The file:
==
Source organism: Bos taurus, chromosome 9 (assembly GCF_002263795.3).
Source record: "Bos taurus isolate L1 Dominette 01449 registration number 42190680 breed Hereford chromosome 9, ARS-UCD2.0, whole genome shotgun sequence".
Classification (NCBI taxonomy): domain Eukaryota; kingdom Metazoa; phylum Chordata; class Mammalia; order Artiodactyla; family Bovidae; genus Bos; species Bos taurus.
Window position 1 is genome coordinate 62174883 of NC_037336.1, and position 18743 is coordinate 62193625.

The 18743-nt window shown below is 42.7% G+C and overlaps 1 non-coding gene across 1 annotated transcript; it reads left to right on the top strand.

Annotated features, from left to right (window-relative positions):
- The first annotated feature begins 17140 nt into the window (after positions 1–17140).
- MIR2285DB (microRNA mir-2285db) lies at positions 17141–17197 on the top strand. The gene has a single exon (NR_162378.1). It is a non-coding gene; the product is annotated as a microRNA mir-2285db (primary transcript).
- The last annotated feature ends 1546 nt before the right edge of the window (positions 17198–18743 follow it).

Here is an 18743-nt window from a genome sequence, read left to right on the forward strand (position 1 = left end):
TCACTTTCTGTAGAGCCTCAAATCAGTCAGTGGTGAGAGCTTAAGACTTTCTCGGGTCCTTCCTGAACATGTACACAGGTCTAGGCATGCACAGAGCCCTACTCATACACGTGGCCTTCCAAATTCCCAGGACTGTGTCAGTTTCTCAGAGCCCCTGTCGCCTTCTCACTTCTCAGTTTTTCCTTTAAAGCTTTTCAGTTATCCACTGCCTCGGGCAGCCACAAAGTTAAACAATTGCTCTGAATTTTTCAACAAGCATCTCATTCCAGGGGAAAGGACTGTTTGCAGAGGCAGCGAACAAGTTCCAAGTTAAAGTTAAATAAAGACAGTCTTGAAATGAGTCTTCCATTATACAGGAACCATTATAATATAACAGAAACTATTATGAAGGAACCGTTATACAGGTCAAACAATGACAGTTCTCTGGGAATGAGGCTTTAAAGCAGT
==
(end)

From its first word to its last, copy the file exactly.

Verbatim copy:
Source organism: Bos taurus, chromosome 9 (assembly GCF_002263795.3).
Source record: "Bos taurus isolate L1 Dominette 01449 registration number 42190680 breed Hereford chromosome 9, ARS-UCD2.0, whole genome shotgun sequence".
Classification (NCBI taxonomy): domain Eukaryota; kingdom Metazoa; phylum Chordata; class Mammalia; order Artiodactyla; family Bovidae; genus Bos; species Bos taurus.
Window position 1 is genome coordinate 62174883 of NC_037336.1, and position 18743 is coordinate 62193625.

The 18743-nt window shown below is 42.7% G+C and overlaps 1 non-coding gene across 1 annotated transcript; it reads left to right on the top strand.

Annotated features, from left to right (window-relative positions):
- The first annotated feature begins 17140 nt into the window (after positions 1–17140).
- MIR2285DB (microRNA mir-2285db) lies at positions 17141–17197 on the top strand. The gene has a single exon (NR_162378.1). It is a non-coding gene; the product is annotated as a microRNA mir-2285db (primary transcript).
- The last annotated feature ends 1546 nt before the right edge of the window (positions 17198–18743 follow it).

Here is an 18743-nt window from a genome sequence, read left to right on the forward strand (position 1 = left end):
TCACTTTCTGTAGAGCCTCAAATCAGTCAGTGGTGAGAGCTTAAGACTTTCTCGGGTCCTTCCTGAACATGTACACAGGTCTAGGCATGCACAGAGCCCTACTCATACACGTGGCCTTCCAAATTCCCAGGACTGTGTCAGTTTCTCAGAGCCCCTGTCGCCTTCTCACTTCTCAGTTTTTCCTTTAAAGCTTTTCAGTTATCCACTGCCTCGGGCAGCCACAAAGTTAAACAATTGCTCTGAATTTTTCAACAAGCATCTCATTCCAGGGGAAAGGACTGTTTGCAGAGGCAGCGAACAAGTTCCAAGTTAAAGTTAAATAAAGACAGTCTTGAAATGAGTCTTCCATTATACAGGAACCATTATAATATAACAGAAACTATTATGAAGGAACCGTTATACAGGTCAAACAATGACAGTTCTCTGGGAATGAGGCTTTAAAGCAGT